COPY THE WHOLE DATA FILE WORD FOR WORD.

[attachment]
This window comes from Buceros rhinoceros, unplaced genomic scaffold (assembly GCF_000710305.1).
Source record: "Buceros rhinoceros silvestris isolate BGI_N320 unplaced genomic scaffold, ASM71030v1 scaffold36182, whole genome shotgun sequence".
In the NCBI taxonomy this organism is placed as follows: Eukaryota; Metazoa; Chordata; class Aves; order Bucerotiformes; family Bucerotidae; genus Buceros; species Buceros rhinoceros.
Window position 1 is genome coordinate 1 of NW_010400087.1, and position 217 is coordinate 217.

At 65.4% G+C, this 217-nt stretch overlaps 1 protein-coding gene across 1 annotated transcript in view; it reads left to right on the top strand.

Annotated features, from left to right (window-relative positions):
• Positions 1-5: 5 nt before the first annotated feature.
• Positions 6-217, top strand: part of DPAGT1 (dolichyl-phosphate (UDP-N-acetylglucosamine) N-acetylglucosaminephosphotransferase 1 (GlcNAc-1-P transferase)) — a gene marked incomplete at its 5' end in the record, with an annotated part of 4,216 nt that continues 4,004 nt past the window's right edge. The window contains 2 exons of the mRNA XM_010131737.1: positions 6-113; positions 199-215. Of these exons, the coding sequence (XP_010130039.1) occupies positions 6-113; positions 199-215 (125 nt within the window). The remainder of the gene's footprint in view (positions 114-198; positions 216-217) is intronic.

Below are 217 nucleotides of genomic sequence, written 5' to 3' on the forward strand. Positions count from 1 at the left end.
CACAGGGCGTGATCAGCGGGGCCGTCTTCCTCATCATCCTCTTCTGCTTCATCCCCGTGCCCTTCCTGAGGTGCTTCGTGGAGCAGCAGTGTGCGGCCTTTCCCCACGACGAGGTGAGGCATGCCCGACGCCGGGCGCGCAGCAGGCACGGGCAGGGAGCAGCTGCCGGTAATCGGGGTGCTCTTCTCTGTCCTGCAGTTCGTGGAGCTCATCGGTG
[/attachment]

This window comes from Buceros rhinoceros, unplaced genomic scaffold (assembly GCF_000710305.1).
Source record: "Buceros rhinoceros silvestris isolate BGI_N320 unplaced genomic scaffold, ASM71030v1 scaffold36182, whole genome shotgun sequence".
In the NCBI taxonomy this organism is placed as follows: Eukaryota; Metazoa; Chordata; class Aves; order Bucerotiformes; family Bucerotidae; genus Buceros; species Buceros rhinoceros.
Window position 1 is genome coordinate 1 of NW_010400087.1, and position 217 is coordinate 217.

At 65.4% G+C, this 217-nt stretch overlaps 1 protein-coding gene across 1 annotated transcript in view; it reads left to right on the top strand.

Annotated features, from left to right (window-relative positions):
• Positions 1-5: 5 nt before the first annotated feature.
• Positions 6-217, top strand: part of DPAGT1 (dolichyl-phosphate (UDP-N-acetylglucosamine) N-acetylglucosaminephosphotransferase 1 (GlcNAc-1-P transferase)) — a gene marked incomplete at its 5' end in the record, with an annotated part of 4,216 nt that continues 4,004 nt past the window's right edge. The window contains 2 exons of the mRNA XM_010131737.1: positions 6-113; positions 199-215. Of these exons, the coding sequence (XP_010130039.1) occupies positions 6-113; positions 199-215 (125 nt within the window). The remainder of the gene's footprint in view (positions 114-198; positions 216-217) is intronic.

Below are 217 nucleotides of genomic sequence, written 5' to 3' on the forward strand. Positions count from 1 at the left end.
CACAGGGCGTGATCAGCGGGGCCGTCTTCCTCATCATCCTCTTCTGCTTCATCCCCGTGCCCTTCCTGAGGTGCTTCGTGGAGCAGCAGTGTGCGGCCTTTCCCCACGACGAGGTGAGGCATGCCCGACGCCGGGCGCGCAGCAGGCACGGGCAGGGAGCAGCTGCCGGTAATCGGGGTGCTCTTCTCTGTCCTGCAGTTCGTGGAGCTCATCGGTG